Normally fasting is right around 100, 2 hours after meals I'm always <180 (on higher end), but today after the workout session I was at 126, and 116 before dinner.

I want to know how long will the weight lifting session affect glucose metabolism?

Thanks.


As you understand, type II muscle fibers are very dependent on glycogen for ATP (energy) production. The glycogen we eat in the form of carbohydrates are stored in the body specifically for the use in muscles. We can store anywhere from 500 - 1200mg of glycogen in the liver and muscles. So naturally if you consume carbohydrate after you train, this will be used to replace the muscle glycogen stores.

So when we exercise, insulin levels begin to fall, the opposing hormone, glucagon, is released. Glucagon stimulates the liver to release some of its stored glycogen into the blood to maintain blood sugar levels. This continues until the glycogen store in the liver and muscle are used. This is very dependent on duration and intensity. So a very intense workout with weights for 90-90 minutes could very easily deplete glycogen stores. Of course these stores will remain depleted until you consume more carbohydrates. Most of the carbohydrate you eat after you train will quickly be converted to glycogen and stored in the muscle to refill your stores.

So hopefully to answer your question, a single bout of moderate intensity exercise can increase glucose uptake by at least 40% (1). The benefits of exercise diminish rather quickly, however, as the effects generally dissipate within 48 to 72 h of the last exercise session (2).

1. Ross R. Does Exercise Without Weight Loss Improve Insulin Sensitivity. Diabetes Care. 2003;26(3):944–45.

2. King DS, Baldus PJ, Sharp RL, Kesl LD, Feltmeyer TL, Riddle MS: Time course for exercise-induced alterations in insulin action and glucose tolerance in middle-aged people. J Appl Physiol 78:17–22, 1995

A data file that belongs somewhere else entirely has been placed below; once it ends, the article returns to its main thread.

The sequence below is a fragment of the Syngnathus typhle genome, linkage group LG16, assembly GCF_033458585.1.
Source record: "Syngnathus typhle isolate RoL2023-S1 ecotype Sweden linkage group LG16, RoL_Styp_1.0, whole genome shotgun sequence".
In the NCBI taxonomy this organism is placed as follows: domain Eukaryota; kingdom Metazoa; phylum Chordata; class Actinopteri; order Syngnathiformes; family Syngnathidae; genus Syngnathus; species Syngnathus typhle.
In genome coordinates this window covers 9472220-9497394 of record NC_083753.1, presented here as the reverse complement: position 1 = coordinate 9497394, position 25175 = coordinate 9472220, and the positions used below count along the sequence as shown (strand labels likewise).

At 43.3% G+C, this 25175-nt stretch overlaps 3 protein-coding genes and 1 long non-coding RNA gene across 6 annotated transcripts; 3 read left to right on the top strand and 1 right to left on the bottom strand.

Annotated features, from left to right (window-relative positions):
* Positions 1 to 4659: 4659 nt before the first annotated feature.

Systemlord

Member
This is very dependent on duration and intensity. So a very intense workout with weights for 90-90 minutes could very easily deplete glycogen stores.
I took it easy as it was my first day at the gym since the start of the pandemic, I didn’t want to over do it.

I only did 20 lbs curls for 3 sets of 30 over 20 minutes. By then my muscles were starting to swell and the morning after found it difficult to straighten out.

I'll be sure to eat healthy cabs after a workout when I really start pushing it.

Thanks BigTex!
 
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Fernando Almaguer

Active Member
I took it easy as it was my first day at the gym since the start of the pandemic, I didn’t want to over do it.

I only did 20 lbs curls for 3 sets of 30 over 20 minutes. By then my muscles were starting to swell and the morning after found it difficult to straighten out.

I'll be sure to eat healthy cabs after a workout when I really start pushing it.

Thanks BigT
Good start! Remember to go for compound lifts as you get more bang for your buck and yes start off slow 1-2 times per week so you do not burn out.